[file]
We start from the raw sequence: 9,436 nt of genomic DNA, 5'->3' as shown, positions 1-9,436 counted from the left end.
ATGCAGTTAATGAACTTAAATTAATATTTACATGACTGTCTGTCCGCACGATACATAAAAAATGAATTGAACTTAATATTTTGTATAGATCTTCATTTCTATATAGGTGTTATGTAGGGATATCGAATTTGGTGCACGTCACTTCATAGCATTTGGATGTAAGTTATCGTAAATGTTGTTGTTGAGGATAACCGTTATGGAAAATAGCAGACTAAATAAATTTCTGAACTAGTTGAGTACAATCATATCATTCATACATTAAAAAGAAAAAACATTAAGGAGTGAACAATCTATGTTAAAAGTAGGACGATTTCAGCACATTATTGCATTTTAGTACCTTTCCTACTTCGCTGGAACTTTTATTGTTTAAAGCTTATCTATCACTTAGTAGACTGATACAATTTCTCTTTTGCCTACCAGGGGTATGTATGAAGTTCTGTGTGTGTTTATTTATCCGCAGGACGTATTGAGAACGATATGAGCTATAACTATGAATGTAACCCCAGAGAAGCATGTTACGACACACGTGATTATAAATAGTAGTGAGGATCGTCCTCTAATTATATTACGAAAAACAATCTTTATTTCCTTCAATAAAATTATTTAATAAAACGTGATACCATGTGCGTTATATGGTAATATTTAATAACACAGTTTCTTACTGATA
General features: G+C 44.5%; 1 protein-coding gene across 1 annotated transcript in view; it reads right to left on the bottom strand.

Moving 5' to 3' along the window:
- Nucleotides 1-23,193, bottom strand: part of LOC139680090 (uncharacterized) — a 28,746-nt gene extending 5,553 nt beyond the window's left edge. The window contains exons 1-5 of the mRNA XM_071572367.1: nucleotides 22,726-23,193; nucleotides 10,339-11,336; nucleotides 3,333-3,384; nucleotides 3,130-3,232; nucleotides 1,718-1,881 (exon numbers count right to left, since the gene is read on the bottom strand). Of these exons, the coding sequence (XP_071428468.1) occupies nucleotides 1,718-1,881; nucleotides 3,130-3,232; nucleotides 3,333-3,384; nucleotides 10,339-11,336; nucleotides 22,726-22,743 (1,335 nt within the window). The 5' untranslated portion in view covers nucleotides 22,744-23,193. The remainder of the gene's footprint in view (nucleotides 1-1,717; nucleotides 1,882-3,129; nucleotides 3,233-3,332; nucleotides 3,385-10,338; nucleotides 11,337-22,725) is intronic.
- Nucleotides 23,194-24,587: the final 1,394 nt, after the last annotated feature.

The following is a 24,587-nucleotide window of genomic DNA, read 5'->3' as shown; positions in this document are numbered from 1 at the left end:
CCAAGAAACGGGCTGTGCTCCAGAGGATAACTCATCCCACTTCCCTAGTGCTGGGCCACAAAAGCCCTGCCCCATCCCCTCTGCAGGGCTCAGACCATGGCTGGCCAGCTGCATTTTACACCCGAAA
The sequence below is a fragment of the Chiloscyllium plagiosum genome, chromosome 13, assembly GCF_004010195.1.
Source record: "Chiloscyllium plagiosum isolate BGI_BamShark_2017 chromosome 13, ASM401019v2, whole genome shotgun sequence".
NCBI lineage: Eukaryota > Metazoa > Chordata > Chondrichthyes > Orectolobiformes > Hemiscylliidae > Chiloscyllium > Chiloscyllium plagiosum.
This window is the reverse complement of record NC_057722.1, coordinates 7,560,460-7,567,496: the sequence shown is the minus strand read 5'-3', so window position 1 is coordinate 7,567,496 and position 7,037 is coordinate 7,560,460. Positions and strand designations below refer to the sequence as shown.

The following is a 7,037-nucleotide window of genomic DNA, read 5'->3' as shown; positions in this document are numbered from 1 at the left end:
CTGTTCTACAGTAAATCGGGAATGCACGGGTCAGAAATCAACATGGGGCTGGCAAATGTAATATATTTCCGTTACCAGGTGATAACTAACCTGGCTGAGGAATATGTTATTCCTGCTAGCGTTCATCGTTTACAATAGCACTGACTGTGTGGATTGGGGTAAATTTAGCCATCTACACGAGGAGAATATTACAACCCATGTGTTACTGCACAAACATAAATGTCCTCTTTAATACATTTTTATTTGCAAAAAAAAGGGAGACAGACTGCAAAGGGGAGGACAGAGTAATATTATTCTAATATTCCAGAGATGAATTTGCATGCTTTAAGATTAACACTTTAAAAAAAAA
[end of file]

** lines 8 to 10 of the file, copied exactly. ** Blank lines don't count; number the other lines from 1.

CCAAGAAACGGGCTGTGCTCCAGAGGATAACTCATCCCACTTCCCTAGTGCTGGGCCACAAAAGCCCTGCCCCATCCCCTCTGCAGGGCTCAGACCATGGCTGGCCAGCTGCATTTTACACCCGAAA
The sequence below is a fragment of the Chiloscyllium plagiosum genome, chromosome 13, assembly GCF_004010195.1.
Source record: "Chiloscyllium plagiosum isolate BGI_BamShark_2017 chromosome 13, ASM401019v2, whole genome shotgun sequence".